A rising number of energy companies are guaranteeing tens of billions of dollars to construct the world’s leading floating constructions to exploit offshore gas fields due to dealing with increasing costs linked to constructing onshore gas plants.
Within 10 years’ time, roughly 6 floating processing plants are planned to be deployed on the world’s oceans, some weighing similarly to 6 aircraft carriers and equating to the length of 0.3 miles. Oil firms and ship builders are posing ideas of a plan that will convert the offshore gas division and decrease costs by up to a quarter. Critics perceive this as an experimental and controversial technological “innovation” that can’t hit jobs and investment.
With the aim to allow former uneconomic exploitation of reserves, essentially the innovative technology aims to enable gas to be received in field’s too far off land for pipes. However critics are sceptical about the plans to utilise floating LNG platforms closer to shore instead of constructing a plant on land.
In 2017 the first ever floating liquefied natural gas plant is due to launch in Australia. Unions are currently challenging and fighting this risk. This being done because the Unions see this as cheap foreign employment being utilised on a floating LNG platform in an isolated area that could basically pull up anchor and go elsewhere once a gas field is exhausted. This is being denied in the media and other mediums; it is argued that its $12.6 billion floating Prelude plant being constructed in South Korea to sit off Australia would mainly make use of local labour. Further arguments indicate that it’s going to be occupied by Australians, adding that 80% to 85% of jobs would be local based. Unions are responding stating that local labours couldn’t only lose out on manufacture work for onshore plants, but once in operation a floating plant may potentially edge local labour laws.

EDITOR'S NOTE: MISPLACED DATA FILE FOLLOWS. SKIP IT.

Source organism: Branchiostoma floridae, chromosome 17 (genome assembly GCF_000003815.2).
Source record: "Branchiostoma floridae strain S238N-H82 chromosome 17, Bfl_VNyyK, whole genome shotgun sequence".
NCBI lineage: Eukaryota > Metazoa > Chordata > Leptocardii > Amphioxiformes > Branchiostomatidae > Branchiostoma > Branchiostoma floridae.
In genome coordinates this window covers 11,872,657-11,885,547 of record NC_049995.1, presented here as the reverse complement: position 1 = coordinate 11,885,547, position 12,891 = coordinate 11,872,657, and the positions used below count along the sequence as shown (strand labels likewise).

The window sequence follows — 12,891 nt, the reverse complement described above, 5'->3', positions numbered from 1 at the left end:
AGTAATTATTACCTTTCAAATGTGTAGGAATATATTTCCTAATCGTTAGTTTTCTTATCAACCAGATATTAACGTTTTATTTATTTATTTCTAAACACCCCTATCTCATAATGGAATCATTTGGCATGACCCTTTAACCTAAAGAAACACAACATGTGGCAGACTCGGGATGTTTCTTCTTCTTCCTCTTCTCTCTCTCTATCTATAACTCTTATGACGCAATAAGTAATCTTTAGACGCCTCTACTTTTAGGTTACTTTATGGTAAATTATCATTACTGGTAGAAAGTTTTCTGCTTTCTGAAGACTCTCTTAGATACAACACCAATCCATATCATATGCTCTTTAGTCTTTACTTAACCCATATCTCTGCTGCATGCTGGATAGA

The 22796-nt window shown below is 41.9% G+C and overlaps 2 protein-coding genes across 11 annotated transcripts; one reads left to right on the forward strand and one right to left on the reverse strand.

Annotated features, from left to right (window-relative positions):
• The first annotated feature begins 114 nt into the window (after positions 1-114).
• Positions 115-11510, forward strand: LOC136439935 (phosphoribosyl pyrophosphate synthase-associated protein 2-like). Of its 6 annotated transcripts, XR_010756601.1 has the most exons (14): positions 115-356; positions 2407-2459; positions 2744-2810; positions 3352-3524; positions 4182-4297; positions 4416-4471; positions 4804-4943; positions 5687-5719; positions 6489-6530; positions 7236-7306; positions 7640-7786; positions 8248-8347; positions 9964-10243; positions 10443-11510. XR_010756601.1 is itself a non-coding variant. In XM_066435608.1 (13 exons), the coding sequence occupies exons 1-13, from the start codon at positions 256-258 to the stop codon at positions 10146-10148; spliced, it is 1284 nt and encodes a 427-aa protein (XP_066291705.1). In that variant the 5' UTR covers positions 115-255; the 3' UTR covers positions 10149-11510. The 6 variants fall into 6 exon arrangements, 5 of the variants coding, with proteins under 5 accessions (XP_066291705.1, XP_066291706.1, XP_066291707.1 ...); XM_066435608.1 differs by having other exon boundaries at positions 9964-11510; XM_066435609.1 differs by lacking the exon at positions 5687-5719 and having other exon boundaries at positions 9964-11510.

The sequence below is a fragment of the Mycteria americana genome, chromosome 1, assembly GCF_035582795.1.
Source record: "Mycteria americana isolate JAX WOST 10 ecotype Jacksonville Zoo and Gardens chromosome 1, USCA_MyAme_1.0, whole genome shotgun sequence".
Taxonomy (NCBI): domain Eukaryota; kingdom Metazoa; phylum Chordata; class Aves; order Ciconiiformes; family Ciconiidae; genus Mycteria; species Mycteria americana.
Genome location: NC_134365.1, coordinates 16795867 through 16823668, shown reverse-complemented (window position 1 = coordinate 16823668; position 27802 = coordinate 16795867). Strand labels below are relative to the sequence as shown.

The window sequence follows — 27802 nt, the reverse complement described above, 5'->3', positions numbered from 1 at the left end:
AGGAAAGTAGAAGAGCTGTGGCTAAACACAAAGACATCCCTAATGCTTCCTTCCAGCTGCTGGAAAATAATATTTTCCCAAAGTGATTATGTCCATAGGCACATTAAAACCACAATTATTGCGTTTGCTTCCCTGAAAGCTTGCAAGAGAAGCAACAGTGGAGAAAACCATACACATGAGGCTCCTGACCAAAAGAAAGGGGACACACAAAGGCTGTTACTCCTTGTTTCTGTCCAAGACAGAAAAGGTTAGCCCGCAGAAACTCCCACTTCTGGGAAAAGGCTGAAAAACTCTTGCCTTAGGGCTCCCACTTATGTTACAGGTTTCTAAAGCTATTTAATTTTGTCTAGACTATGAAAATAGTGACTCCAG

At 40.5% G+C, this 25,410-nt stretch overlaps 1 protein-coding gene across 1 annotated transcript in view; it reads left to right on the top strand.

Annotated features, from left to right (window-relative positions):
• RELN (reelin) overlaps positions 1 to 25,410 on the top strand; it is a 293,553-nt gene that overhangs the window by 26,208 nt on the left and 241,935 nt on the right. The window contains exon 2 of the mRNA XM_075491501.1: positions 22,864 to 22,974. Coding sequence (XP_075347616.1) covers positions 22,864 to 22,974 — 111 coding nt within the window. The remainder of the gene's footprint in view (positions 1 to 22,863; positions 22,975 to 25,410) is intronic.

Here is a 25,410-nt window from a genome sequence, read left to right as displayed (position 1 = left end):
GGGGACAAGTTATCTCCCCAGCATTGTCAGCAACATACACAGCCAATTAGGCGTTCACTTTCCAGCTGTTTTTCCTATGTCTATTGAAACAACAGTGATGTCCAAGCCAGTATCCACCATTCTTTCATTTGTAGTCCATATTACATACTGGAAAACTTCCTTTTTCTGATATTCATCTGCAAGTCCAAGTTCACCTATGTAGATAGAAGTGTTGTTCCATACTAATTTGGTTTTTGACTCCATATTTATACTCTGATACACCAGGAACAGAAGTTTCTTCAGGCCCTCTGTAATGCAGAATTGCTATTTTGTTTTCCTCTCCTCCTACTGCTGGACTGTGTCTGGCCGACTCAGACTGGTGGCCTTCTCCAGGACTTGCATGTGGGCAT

In a circumstance that could potentially provide insight on how labour laws relate to rigs or floating platforms, a lawsuit has been created on behalf of four Filipinos in a Western Australian court claiming they were paid the same roughly amounting to A$3.10 hourly while functioning on an offshore oil rig, less than a fifth of Australia’s minimum wage of A$15.96. This lawsuit focuses on a disagreement over whether anchors or various lines fastening rigs and other floating production vessels to the seabed mean all labours should be subject to local labour laws.